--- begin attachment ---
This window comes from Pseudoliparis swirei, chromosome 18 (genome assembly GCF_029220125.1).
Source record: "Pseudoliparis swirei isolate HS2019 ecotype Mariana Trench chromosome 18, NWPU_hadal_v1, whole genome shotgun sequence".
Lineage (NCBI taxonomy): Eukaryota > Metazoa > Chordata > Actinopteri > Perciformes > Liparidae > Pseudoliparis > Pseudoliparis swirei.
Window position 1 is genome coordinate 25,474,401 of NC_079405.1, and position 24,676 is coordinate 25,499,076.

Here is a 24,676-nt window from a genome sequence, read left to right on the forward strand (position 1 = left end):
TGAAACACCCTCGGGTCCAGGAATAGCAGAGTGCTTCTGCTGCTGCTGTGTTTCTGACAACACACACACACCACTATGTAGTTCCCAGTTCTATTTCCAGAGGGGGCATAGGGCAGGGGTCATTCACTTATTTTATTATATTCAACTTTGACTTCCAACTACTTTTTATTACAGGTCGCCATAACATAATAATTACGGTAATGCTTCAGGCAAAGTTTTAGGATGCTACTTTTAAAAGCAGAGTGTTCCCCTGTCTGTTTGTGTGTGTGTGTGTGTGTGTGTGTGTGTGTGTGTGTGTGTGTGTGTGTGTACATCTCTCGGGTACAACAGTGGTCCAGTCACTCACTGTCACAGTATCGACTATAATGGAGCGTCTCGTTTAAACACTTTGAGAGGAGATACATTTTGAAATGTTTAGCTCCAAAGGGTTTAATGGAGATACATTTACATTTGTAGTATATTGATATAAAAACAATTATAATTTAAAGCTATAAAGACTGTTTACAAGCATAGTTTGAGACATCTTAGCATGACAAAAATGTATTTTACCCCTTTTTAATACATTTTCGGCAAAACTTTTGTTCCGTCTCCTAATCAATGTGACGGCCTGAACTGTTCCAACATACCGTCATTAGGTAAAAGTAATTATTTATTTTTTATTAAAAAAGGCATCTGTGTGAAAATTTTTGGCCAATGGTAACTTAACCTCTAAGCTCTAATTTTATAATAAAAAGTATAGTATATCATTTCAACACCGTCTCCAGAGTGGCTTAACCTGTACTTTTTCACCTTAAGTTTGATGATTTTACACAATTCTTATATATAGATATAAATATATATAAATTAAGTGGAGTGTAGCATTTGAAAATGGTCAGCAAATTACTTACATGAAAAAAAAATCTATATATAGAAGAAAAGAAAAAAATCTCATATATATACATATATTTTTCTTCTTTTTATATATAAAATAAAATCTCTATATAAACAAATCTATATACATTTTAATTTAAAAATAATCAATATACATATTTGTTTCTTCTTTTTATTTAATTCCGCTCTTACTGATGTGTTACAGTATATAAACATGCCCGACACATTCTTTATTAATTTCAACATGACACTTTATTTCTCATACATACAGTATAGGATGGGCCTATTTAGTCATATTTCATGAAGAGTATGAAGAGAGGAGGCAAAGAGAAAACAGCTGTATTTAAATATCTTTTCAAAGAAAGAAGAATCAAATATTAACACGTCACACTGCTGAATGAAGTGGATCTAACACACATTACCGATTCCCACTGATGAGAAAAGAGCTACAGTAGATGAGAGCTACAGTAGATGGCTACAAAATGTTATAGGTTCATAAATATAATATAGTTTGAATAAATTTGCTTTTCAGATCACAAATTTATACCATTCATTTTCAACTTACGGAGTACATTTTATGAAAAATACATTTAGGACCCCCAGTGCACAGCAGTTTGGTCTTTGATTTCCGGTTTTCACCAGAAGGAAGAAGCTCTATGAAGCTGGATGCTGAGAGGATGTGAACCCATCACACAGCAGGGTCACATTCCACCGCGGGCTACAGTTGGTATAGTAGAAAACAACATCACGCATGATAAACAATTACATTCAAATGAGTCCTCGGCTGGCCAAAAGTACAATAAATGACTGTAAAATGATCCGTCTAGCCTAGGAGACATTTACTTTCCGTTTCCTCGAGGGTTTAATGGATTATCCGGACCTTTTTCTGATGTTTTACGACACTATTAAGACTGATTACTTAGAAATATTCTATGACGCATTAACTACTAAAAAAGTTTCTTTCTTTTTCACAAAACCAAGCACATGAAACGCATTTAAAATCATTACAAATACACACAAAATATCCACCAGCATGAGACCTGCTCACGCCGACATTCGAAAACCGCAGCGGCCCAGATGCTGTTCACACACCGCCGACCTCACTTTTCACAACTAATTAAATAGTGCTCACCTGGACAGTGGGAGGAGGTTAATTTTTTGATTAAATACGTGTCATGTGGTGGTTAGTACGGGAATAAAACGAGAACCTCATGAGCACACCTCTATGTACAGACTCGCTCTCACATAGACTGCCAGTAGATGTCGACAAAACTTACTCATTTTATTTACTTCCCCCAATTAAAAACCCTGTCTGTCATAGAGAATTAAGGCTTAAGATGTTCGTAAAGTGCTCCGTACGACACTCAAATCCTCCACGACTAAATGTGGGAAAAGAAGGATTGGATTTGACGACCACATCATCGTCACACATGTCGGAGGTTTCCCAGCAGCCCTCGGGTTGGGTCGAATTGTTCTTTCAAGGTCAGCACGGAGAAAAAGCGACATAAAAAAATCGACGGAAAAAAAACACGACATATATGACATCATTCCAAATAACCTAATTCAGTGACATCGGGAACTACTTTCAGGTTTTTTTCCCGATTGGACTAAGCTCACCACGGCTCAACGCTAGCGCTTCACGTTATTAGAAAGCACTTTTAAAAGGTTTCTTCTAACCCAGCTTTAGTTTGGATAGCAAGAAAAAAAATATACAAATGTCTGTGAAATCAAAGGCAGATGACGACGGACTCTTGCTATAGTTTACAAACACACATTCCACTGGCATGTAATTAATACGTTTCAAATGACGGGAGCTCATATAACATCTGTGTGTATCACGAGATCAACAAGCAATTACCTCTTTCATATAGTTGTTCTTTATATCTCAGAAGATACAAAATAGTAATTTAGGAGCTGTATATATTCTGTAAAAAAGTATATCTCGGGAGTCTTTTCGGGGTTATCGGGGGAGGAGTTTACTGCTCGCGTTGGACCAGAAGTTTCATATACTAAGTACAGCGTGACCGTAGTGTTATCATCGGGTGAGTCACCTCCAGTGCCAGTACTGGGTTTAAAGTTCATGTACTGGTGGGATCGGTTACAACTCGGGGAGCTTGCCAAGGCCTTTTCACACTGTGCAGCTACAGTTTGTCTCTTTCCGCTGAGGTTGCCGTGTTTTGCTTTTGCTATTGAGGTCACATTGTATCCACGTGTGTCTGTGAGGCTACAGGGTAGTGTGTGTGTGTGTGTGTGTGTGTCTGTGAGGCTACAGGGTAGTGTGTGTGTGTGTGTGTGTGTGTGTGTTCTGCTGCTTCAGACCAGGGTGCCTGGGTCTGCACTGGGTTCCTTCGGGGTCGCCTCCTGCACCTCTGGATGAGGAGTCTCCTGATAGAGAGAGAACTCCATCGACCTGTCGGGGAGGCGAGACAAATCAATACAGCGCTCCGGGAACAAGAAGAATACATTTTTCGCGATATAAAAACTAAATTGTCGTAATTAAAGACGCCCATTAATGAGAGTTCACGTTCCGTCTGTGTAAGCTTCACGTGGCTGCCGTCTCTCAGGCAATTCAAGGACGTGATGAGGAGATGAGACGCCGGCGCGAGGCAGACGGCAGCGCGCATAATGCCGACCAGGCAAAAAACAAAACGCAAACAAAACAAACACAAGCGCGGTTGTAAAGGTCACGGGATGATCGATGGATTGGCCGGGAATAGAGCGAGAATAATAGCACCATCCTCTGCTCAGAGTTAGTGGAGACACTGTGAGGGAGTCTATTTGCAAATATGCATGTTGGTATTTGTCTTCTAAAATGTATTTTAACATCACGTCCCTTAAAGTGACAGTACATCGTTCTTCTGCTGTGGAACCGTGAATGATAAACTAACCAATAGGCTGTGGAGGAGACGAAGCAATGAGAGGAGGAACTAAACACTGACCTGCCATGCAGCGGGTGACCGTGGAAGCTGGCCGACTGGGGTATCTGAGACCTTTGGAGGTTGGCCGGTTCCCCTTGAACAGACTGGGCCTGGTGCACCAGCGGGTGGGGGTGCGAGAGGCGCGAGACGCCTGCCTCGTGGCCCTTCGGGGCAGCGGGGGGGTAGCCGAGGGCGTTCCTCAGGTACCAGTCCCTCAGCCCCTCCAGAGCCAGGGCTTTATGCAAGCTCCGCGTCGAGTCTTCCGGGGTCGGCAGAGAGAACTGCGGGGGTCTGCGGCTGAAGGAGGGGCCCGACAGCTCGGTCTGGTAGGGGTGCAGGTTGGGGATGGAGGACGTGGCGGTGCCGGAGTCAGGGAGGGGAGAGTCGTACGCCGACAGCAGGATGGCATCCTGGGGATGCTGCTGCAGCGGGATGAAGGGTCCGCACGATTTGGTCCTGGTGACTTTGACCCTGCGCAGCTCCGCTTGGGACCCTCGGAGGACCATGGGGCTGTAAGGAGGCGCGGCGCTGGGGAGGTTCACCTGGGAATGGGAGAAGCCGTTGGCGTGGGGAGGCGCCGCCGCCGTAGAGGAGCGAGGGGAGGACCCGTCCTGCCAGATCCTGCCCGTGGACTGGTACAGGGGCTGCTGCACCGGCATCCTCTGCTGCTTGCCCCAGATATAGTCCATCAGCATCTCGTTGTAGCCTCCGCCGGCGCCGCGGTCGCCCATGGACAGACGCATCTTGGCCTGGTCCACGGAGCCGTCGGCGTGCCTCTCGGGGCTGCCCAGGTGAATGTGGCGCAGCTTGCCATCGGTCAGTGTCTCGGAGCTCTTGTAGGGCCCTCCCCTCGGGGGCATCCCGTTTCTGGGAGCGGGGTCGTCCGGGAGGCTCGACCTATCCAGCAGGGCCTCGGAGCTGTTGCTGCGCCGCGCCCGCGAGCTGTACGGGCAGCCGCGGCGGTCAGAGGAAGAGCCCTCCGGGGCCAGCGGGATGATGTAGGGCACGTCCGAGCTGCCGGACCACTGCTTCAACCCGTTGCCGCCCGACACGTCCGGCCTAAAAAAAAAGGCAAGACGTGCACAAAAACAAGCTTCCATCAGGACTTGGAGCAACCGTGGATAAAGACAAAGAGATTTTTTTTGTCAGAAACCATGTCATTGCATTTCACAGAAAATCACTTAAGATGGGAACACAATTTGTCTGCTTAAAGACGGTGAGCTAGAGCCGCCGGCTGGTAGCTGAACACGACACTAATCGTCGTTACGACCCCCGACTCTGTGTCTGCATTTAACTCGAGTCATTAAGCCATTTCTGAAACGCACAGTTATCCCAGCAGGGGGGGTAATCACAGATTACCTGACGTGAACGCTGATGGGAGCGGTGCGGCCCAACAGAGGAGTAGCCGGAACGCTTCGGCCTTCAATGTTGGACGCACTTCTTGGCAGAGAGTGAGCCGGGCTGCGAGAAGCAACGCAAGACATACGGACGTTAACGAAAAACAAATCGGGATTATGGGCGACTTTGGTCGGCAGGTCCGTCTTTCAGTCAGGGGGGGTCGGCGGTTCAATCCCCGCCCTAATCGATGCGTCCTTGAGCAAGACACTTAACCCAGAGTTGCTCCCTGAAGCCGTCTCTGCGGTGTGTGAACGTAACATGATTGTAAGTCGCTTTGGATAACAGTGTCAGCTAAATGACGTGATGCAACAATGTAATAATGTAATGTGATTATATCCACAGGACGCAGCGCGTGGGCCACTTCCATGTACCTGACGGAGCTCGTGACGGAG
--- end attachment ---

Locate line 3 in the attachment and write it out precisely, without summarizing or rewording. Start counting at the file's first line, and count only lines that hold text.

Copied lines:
Lineage (NCBI taxonomy): Eukaryota > Metazoa > Chordata > Actinopteri > Perciformes > Liparidae > Pseudoliparis > Pseudoliparis swirei.